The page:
The pursuit of knowledge is the quest for truth. Truth is on who's side? Is there a side? Is the infant formula industry truthful? Are breastfeeding advocates truthful? Is truth relative? Is truth dependent on what side of the fence you live on? Is honesty ditched because your side is the right side? What is the right side? What is academic scholarship? What is intellectual honesty? Where be thee? Is publication a game of roulette? What does it mean, when publication becomes a means to an end, not pursuit of truth. How can we depend on publication, if it can be changed at the whim of the researcher/publisher/editor? I mull this over this morning, wondering if I will ever bother reading online journals again. Despite it being "the spring of hope," I feel winter has not left us.
Copyright 2010 Valerie W. McClain

Saturday, May 15, 2010

Dali, Fountain of Milk....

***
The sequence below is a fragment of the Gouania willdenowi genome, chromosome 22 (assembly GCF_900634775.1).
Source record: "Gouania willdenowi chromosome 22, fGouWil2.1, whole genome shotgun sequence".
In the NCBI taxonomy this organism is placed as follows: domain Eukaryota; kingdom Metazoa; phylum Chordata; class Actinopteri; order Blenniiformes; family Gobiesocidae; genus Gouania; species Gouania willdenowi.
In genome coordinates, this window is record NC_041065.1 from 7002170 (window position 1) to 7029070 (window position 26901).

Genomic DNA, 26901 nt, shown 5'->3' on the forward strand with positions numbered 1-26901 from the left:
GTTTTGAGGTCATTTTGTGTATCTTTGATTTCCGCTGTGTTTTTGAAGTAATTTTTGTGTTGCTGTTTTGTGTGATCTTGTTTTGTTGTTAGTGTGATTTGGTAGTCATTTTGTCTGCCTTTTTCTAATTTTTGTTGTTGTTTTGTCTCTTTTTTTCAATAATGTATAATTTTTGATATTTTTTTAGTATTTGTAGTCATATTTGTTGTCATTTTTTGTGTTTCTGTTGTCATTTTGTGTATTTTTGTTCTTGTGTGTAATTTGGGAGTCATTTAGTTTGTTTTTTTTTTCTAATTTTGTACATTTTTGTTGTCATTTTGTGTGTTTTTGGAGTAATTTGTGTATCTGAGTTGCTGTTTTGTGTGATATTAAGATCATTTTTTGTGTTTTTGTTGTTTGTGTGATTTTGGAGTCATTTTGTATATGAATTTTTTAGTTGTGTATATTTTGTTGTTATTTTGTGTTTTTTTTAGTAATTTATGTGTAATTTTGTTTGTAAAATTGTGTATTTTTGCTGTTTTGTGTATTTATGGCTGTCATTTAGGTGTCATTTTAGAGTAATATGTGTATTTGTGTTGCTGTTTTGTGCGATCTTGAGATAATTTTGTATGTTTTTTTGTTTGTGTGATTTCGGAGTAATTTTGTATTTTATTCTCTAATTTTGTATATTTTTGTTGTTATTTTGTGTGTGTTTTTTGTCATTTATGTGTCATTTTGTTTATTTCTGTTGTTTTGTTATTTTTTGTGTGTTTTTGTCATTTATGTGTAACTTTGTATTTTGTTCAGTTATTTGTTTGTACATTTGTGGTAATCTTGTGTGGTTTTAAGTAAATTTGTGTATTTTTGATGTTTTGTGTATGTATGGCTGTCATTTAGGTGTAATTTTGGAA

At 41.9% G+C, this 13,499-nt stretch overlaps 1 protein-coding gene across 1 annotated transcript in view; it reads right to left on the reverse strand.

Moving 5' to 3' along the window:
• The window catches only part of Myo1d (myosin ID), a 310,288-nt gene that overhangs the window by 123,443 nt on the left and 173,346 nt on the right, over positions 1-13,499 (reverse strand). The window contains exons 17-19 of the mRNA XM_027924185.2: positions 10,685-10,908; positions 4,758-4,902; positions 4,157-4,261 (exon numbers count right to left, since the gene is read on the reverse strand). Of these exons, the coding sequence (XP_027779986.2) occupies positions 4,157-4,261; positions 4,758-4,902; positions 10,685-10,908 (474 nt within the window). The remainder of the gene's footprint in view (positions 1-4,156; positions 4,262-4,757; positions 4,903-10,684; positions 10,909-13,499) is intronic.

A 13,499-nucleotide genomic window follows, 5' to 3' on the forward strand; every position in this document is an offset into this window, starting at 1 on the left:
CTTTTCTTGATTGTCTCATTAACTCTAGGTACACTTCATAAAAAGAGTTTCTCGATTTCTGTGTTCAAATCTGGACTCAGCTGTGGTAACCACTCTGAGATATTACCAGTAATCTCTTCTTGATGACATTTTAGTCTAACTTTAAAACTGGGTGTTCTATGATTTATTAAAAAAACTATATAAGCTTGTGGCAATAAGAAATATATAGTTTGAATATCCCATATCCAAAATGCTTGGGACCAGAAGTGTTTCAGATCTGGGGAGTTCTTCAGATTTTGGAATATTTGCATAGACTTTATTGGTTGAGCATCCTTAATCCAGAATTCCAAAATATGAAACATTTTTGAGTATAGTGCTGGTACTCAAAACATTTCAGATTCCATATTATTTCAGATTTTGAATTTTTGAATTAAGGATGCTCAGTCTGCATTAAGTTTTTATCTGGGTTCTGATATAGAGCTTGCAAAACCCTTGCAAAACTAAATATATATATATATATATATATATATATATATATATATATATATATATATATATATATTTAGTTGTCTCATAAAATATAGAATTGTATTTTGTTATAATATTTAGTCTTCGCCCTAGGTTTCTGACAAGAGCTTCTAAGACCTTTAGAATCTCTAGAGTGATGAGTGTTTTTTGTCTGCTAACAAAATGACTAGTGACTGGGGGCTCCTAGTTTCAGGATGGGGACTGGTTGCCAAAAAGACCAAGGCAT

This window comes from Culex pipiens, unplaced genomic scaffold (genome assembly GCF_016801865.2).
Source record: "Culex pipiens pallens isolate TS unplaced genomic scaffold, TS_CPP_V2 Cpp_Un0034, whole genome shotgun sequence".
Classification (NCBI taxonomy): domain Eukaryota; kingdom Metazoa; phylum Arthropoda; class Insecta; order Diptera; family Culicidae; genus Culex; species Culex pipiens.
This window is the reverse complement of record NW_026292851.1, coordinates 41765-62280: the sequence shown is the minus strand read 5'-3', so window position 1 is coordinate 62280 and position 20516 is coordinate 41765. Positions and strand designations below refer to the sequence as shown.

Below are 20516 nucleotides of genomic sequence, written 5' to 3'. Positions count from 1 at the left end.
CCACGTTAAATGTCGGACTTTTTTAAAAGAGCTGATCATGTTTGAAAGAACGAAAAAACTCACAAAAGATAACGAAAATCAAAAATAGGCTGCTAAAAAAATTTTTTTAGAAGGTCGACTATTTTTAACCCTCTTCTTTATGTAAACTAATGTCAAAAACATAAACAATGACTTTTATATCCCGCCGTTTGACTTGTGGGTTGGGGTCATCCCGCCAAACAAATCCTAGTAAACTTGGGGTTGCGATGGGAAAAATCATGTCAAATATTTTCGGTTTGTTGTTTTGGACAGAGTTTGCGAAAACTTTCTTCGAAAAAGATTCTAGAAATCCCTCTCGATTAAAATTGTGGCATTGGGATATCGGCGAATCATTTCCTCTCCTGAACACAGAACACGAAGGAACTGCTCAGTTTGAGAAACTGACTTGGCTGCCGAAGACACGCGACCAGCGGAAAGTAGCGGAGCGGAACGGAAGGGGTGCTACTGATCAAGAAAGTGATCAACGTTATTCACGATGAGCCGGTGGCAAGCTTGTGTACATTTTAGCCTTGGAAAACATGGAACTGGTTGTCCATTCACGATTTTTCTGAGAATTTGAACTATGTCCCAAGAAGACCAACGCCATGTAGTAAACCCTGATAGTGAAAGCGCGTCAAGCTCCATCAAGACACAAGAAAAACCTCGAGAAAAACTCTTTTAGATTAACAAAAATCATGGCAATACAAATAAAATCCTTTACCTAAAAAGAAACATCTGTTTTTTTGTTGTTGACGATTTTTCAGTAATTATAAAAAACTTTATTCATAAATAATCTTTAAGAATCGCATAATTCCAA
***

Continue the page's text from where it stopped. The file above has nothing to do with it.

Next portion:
Some years ago I saw a Dali exhibit and was entranced by his art and what I perceived to be a visionary perception of the future. I was particularly struck by his "Fountain of Milk Spreading Itself Uselessly on Three Shoes." This is dated 1945.
Are we there, yet?? Woman, on a pedestal, allowing her milk to fall to earth. No baby in sight. Barren landscape, except one man standing by a shoe.....


Well what do you know, my computer keyboard jammed and I couldn't go forward or backward, couldn't do anything. These computer viruses, sure get around town.
Okay, so lets see, if it will let me continue or totally shut me down.
I was writing that Dr. Lisa Amir was involved with a milk bank in Geelong, Australia. see
If you want to read the article on milk banks that I commented on see
What do you think? What should I think? Should I believe that all this mess was accidental? Yeah, sure, give me a break. The push to sell milk banking down our throats has just begun. Who wins? Yeah--researchers cause they get a resource easily and free to do research on. Corporations win, cause they get a product to develop and sell to consumers and yeah its free to patent and monopolize. Who loses? Well, just mothers and babies. Mothers cause they will be sabotaged into believing that the product is just as good as breastfeeding. And babies who will be denied access to the breast because the mother believes the world of "medical research."